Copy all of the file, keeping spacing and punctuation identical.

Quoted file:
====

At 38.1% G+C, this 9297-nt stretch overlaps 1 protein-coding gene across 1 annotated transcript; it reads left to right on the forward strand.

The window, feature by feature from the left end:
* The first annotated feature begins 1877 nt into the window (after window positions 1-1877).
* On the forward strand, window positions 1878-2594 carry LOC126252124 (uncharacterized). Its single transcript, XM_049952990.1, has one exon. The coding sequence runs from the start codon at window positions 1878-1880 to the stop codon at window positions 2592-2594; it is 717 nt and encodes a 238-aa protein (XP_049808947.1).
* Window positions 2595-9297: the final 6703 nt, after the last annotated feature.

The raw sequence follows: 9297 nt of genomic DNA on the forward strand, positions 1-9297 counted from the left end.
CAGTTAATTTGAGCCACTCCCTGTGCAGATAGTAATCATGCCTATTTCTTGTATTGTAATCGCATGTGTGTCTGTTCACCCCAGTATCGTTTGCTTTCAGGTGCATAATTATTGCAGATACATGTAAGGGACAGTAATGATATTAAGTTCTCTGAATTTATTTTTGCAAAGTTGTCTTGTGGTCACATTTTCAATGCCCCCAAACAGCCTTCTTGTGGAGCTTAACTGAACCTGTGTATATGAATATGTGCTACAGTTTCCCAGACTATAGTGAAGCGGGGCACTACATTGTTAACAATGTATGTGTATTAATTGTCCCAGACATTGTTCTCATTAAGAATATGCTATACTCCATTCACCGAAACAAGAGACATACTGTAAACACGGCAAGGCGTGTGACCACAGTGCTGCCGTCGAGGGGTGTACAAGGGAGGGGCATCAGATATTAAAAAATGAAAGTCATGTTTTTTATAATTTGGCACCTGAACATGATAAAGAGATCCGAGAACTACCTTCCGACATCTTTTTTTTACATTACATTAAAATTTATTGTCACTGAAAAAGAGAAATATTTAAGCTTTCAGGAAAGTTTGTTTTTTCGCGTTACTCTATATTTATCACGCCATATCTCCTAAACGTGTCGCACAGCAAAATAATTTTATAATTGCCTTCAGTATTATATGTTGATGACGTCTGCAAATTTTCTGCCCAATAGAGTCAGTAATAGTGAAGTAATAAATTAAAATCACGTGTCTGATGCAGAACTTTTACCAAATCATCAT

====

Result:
At 38.1% G+C, this 9297-nt stretch overlaps 1 protein-coding gene across 1 annotated transcript; it reads left to right on the forward strand.

The window, feature by feature from the left end:
* The first annotated feature begins 1877 nt into the window (after window positions 1-1877).
* On the forward strand, window positions 1878-2594 carry LOC126252124 (uncharacterized). Its single transcript, XM_049952990.1, has one exon. The coding sequence runs from the start codon at window positions 1878-1880 to the stop codon at window positions 2592-2594; it is 717 nt and encodes a 238-aa protein (XP_049808947.1).
* Window positions 2595-9297: the final 6703 nt, after the last annotated feature.

The raw sequence follows: 9297 nt of genomic DNA on the forward strand, positions 1-9297 counted from the left end.
CAGTTAATTTGAGCCACTCCCTGTGCAGATAGTAATCATGCCTATTTCTTGTATTGTAATCGCATGTGTGTCTGTTCACCCCAGTATCGTTTGCTTTCAGGTGCATAATTATTGCAGATACATGTAAGGGACAGTAATGATATTAAGTTCTCTGAATTTATTTTTGCAAAGTTGTCTTGTGGTCACATTTTCAATGCCCCCAAACAGCCTTCTTGTGGAGCTTAACTGAACCTGTGTATATGAATATGTGCTACAGTTTCCCAGACTATAGTGAAGCGGGGCACTACATTGTTAACAATGTATGTGTATTAATTGTCCCAGACATTGTTCTCATTAAGAATATGCTATACTCCATTCACCGAAACAAGAGACATACTGTAAACACGGCAAGGCGTGTGACCACAGTGCTGCCGTCGAGGGGTGTACAAGGGAGGGGCATCAGATATTAAAAAATGAAAGTCATGTTTTTTATAATTTGGCACCTGAACATGATAAAGAGATCCGAGAACTACCTTCCGACATCTTTTTTTTACATTACATTAAAATTTATTGTCACTGAAAAAGAGAAATATTTAAGCTTTCAGGAAAGTTTGTTTTTTCGCGTTACTCTATATTTATCACGCCATATCTCCTAAACGTGTCGCACAGCAAAATAATTTTATAATTGCCTTCAGTATTATATGTTGATGACGTCTGCAAATTTTCTGCCCAATAGAGTCAGTAATAGTGAAGTAATAAATTAAAATCACGTGTCTGATGCAGAACTTTTACCAAATCATCAT